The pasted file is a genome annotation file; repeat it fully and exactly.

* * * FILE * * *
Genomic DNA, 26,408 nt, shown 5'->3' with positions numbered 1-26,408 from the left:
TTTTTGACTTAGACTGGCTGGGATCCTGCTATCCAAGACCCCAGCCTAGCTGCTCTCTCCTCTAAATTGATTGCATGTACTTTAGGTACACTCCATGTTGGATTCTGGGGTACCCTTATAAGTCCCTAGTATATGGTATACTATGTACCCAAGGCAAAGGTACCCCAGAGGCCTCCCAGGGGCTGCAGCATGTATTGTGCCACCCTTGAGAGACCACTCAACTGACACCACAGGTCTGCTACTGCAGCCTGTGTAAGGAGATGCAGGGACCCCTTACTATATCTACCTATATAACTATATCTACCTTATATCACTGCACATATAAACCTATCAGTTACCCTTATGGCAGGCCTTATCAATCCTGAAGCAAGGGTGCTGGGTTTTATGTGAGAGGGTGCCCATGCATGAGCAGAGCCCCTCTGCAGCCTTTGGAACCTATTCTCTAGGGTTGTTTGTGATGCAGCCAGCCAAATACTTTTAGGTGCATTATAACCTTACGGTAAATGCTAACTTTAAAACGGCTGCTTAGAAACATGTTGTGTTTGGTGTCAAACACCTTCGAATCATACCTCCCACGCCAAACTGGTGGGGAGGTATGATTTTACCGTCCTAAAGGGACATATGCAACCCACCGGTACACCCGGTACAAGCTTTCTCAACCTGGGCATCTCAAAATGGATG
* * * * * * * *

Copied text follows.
Genomic DNA, 26,408 nt, shown 5'->3' with positions numbered 1-26,408 from the left:
TTTTTGACTTAGACTGGCTGGGATCCTGCTATCCAAGACCCCAGCCTAGCTGCTCTCTCCTCTAAATTGATTGCATGTACTTTAGGTACACTCCATGTTGGATTCTGGGGTACCCTTATAAGTCCCTAGTATATGGTATACTATGTACCCAAGGCAAAGGTACCCCAGAGGCCTCCCAGGGGCTGCAGCATGTATTGTGCCACCCTTGAGAGACCACTCAACTGACACCACAGGTCTGCTACTGCAGCCTGTGTAAGGAGATGCAGGGACCCCTTACTATATCTACCTATATAACTATATCTACCTTATATCACTGCACATATAAACCTATCAGTTACCCTTATGGCAGGCCTTATCAATCCTGAAGCAAGGGTGCTGGGTTTTATGTGAGAGGGTGCCCATGCATGAGCAGAGCCCCTCTGCAGCCTTTGGAACCTATTCTCTAGGGTTGTTTGTGATGCAGCCAGCCAAATACTTTTAGGTGCATTATAACCTTACGGTAAATGCTAACTTTAAAACGGCTGCTTAGAAACATGTTGTGTTTGGTGTCAAACACCTTCGAATCATACCTCCCACGCCAAACTGGTGGGGAGGTATGATTTTACCGTCCTAAAGGGACATATGCAACCCACCGGTACACCCGGTACAAGCTTTCTCAACCTGGGCATCTCAAAATGGATG